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Randy Stock’s four decades of service epitomizes service excellence

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SUGAR LAND – The city of Sugar Land’s longest serving employee hit 40 years of service last month.
Born and raised in Sugar Land, Public Works Utilities Operator Randy Stock was 17 years old when he took a job with the city’s water division in 1978. At that time, the city consisted of a handful of neighborhoods north of U.S. Highway 59. The city’s population was just under 8,800.
Stock has been part of a team that has helped ensure quality city services during a period of rapid growth. His contributions have been directed toward the city’s most precious resource — a safe, reliable water supply for one of the state’s fastest growing cities.
Stock helped provide seamless services during a number of annexations, including the most recent historic annexation of New Territory and Greatwood. The annexation increased the city’s population by more than 30 percent from 87,367 to approximately 117,000. The additions of Covington Woods, Sugar Creek, First Colony, RiverPark and Avalon also occurred on his watch.
“Employees such as Randy are the reason we are continually able to keep our commitment to excellence in the delivery of public services for current residents, as well as future residents,” said City Manager Allen Bogard. “Randy is an excellent example of the many front-line employees who selflessly serve our citizens day in and day out.”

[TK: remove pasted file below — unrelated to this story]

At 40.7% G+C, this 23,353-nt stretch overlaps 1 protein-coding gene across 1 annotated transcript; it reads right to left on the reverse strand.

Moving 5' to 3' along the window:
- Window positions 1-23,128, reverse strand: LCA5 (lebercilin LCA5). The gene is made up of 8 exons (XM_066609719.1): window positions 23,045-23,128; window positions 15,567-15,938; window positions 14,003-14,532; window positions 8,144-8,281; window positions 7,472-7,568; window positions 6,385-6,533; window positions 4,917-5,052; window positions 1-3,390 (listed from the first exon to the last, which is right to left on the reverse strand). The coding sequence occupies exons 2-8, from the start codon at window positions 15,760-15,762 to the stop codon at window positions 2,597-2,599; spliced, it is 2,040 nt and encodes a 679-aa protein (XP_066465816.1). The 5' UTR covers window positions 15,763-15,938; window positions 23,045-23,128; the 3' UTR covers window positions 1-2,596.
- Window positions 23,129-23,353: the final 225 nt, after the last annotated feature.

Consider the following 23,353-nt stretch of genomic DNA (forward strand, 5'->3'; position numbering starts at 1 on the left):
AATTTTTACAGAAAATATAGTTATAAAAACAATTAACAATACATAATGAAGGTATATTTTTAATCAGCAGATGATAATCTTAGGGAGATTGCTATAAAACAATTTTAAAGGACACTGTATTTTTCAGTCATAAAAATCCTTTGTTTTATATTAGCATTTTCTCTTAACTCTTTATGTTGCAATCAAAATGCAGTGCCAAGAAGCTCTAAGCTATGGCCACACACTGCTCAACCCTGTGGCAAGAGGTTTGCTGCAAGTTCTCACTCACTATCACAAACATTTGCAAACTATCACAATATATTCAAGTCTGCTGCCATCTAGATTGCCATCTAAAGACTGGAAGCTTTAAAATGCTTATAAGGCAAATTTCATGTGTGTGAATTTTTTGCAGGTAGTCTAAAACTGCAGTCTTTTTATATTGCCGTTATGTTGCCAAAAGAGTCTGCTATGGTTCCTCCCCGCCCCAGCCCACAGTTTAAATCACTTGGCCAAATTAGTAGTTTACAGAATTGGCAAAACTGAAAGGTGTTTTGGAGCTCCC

Sugar Land’s most recent Citizen Satisfaction Survey showed high levels of satisfaction for services provided by employees like Stock. Even higher marks were given for contributions during disasters.
Stock was on the front lines during Hurricane Harvey making sure Sugar Land’s water supply remained safe. His work throughout the historic storm was a continuation of previous efforts that began with Hurricane Alicia in 1983. He also served during Hurricanes Ike and Rita, as well as Tropical Storm Allison. Following a tornado that hit First Colony Mall in 1998, he operated a backhoe to remove unstable, structural debris.
During Stock’s 40-year career, he’s seen the transformation of a sleepy bedroom community into a progressive full-service community that offers the highest levels of services. It’s a change that’s been marked by careful planning, extensive community input and selfless public service from employees like Stock.
A lot has changed since he began working in Imperial Sugar’s “old John Deere Building.” According to Stock, the company allowed the city to use the building as a base for water operations. Since that time, the Public Works Department has moved into a more modern facility. – City of Sugar Land


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